Seeding now underway in southeast region

Seeding has begun in a few areas around Weyburn, Frobisher, Moosomin and Grenfell. Most farmers have been able to get into the fields to do some weed control and fertilizer applications. A cool and late spring has delayed field work across the province. Most other areas have some field activity with harrowing, pre-seeding herbicide and fertilizer applications.

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One producer who has been out in the fields is Marcel Van Staveren, who farms with his two brothers in the Creelman area. As of Monday, they were about 30 per cent completed seeding, starting off with durum and hard red spring wheat.

One factor to the seeding has been the level of soil moisture, which Van Staveren said is surprisingly good at this point, but is dry for the long-term.

“It’s actually quite ideal on most stubble, but on flax and soybean stubble it’s starting to be a little dry,” he said, and pointed out one issue for some crops is the seeds weren’t planted deep enough.

“Under dry conditions, you have to be planting deep enough in case the surface doesn’t get replenished,” he said, noting that in past years, they start to look for showers towards the end of May when moisture is needed to help give a boost to the seeded crops.

For his area, it’s been almost 11 months since they’ve received any decent amount of moisture, which affects the moisture in the subsoil levels.

“Usually I can push my soil moisture probe about four feet. This year, there is about 18 to 24 inches of reasonable surface moisture, but it’s dry below that, and that area below is what we need to pull us through July and August. That’s my concern, so hopefully we’ll get some moisture,” said Van Staveren. “In the next seven to 10 days, things could get quite real if we don’t get any rain.”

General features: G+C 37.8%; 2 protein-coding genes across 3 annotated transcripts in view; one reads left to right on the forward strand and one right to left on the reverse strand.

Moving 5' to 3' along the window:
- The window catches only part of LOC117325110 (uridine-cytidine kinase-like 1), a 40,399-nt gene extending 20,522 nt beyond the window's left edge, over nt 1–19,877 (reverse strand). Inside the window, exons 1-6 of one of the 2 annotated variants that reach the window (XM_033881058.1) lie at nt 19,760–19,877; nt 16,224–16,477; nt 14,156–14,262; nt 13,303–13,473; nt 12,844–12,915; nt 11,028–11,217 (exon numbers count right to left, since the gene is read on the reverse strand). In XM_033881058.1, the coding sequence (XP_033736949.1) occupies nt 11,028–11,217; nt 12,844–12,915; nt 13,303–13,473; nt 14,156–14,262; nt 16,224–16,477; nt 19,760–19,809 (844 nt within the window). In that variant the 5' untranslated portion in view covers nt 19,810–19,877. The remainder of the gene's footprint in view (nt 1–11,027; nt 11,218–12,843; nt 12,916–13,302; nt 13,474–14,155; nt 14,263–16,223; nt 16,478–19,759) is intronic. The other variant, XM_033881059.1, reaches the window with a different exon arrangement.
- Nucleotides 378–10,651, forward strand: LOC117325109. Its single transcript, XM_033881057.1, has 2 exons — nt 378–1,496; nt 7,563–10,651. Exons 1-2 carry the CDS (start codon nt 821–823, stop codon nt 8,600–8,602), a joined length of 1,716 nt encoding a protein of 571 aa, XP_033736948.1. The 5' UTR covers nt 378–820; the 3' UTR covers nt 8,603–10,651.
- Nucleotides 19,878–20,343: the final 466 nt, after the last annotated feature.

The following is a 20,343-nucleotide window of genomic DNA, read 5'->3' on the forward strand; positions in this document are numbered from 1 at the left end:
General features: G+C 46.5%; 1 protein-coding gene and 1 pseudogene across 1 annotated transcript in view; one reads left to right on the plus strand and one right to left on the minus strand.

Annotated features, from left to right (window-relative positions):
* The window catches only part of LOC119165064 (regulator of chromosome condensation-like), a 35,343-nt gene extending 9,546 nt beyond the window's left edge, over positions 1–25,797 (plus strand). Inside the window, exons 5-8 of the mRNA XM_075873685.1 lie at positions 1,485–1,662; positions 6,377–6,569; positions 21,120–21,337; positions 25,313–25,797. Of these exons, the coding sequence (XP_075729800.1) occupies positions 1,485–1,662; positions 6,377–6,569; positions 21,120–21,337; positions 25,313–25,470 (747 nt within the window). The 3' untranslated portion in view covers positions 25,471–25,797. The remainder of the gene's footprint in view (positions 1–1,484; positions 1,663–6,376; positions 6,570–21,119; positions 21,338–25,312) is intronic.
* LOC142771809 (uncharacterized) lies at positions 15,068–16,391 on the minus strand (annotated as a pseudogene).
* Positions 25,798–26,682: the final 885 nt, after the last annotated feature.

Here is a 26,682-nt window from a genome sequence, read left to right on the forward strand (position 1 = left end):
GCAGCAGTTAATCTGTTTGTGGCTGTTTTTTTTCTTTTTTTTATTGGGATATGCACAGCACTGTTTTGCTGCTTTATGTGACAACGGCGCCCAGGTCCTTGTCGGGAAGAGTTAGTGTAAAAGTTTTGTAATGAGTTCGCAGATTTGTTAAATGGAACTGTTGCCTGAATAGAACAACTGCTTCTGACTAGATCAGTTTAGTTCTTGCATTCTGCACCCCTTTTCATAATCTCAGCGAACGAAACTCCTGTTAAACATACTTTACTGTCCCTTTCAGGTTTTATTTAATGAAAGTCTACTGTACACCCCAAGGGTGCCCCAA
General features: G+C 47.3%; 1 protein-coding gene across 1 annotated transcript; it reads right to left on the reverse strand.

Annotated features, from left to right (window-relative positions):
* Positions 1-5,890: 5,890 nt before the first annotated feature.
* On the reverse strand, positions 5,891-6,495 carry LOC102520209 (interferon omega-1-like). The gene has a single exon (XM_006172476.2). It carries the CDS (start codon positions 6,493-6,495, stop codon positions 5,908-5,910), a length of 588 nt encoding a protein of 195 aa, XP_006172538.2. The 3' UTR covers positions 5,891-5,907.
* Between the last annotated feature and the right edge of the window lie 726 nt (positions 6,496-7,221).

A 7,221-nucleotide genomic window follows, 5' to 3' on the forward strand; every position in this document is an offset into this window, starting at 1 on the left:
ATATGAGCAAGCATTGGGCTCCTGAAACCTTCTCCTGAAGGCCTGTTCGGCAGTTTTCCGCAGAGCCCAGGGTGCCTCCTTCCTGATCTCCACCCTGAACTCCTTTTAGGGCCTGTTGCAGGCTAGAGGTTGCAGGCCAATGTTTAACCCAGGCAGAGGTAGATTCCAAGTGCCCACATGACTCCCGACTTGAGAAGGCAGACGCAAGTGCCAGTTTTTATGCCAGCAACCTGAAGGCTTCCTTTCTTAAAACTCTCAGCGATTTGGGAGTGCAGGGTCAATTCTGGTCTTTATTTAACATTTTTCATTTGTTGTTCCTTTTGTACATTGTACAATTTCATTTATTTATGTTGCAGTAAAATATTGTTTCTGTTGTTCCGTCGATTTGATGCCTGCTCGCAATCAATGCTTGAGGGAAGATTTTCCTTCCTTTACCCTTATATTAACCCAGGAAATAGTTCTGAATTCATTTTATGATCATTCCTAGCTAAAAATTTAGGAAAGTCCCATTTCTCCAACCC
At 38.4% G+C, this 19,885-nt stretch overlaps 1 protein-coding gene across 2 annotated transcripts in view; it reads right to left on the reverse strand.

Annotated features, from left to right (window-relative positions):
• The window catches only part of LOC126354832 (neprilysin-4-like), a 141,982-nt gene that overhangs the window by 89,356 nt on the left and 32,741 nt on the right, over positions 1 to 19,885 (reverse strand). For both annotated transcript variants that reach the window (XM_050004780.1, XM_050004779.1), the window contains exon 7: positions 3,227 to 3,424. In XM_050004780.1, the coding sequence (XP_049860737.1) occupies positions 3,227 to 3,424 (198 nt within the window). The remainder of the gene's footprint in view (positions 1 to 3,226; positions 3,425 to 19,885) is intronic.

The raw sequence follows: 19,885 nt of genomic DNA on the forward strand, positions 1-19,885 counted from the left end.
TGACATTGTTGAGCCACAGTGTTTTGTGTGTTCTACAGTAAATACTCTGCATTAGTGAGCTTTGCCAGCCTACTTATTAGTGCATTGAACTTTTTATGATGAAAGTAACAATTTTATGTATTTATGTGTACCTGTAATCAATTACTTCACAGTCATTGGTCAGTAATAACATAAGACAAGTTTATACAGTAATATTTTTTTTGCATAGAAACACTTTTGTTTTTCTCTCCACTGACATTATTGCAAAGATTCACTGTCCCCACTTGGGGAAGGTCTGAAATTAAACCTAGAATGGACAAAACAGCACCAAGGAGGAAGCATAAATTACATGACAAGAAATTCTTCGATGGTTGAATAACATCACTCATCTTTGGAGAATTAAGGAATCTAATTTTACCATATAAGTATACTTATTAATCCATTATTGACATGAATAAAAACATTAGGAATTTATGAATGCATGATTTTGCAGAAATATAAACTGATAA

He plans on seeding canola a little later than normal, and expects to start planting it by this weekend, hoping that he can avoid the danger of spring frost which has hurt his canola crops in recent years.

“We find it’s less risky and we might save a bit of money by not losing some seed. However, canola should be seeded shallow, so we’re taking a risk as we seed a little later in May,” said Van Staveren, noting some people want to get canola planted now to capture any residual moisture in the soil.

If seeding conditions continue as they are now, he said they will need most of the month of May to finish all of the seeding. One benefit of the dryness so far is there hasn’t been much weed growth or pests appearing yet.

Rain showers were reported in most areas in the southeast, but rainfall has been small since April 1, as RMs like Tecumseh, in the Stoughton region, and parts of the RM of Laurier in the Radville region, have recorded no rainfall so far, while a second reporter in Laurier noted they have received 6 mm so far this spring.

The RM of Weyburn has had 2 mm since April 1, Brokenshell has had 5 mm, Wellington has had 7 mm, and the RM of Francis has had rainfall ranging from 7.5 to 10 mm. The RM of The Gap had a rainfall of 8.8 mm last week, with a total of 11 mm since April 1.

Cropland topsoil moisture is rated as 47 per cent adequate, 39 per cent short and 14 per cent very short. Hay land and pasture topsoil moisture is rated as 34 per cent adequate, 48 per cent short and 18 per cent very short. Even though spring seeding is late, producers have indicated the soil is drying up and a rain would not be unwelcome.

Cool weather has slowed pasture and weed growth in many areas. It is too soon to assess winter wheat survival.

Farmers are busy seeding, working fields, calving, fixing fences and controlling weeds.

Field conditions vary greatly across the province. The southern regions are dry and the northern and eastern regions are dealing with higher field moisture conditions. Due to a low yielding hay crop in 2017, an extended cold winter, and a slow start up to spring, many livestock producers are feeding alternative feed sources and feed grains, while they wait for the pastures to green up. Spring runoff in the south was below normal in many areas, leaving some livestock producers looking at how to sustain water supplies throughout the upcoming grazing season.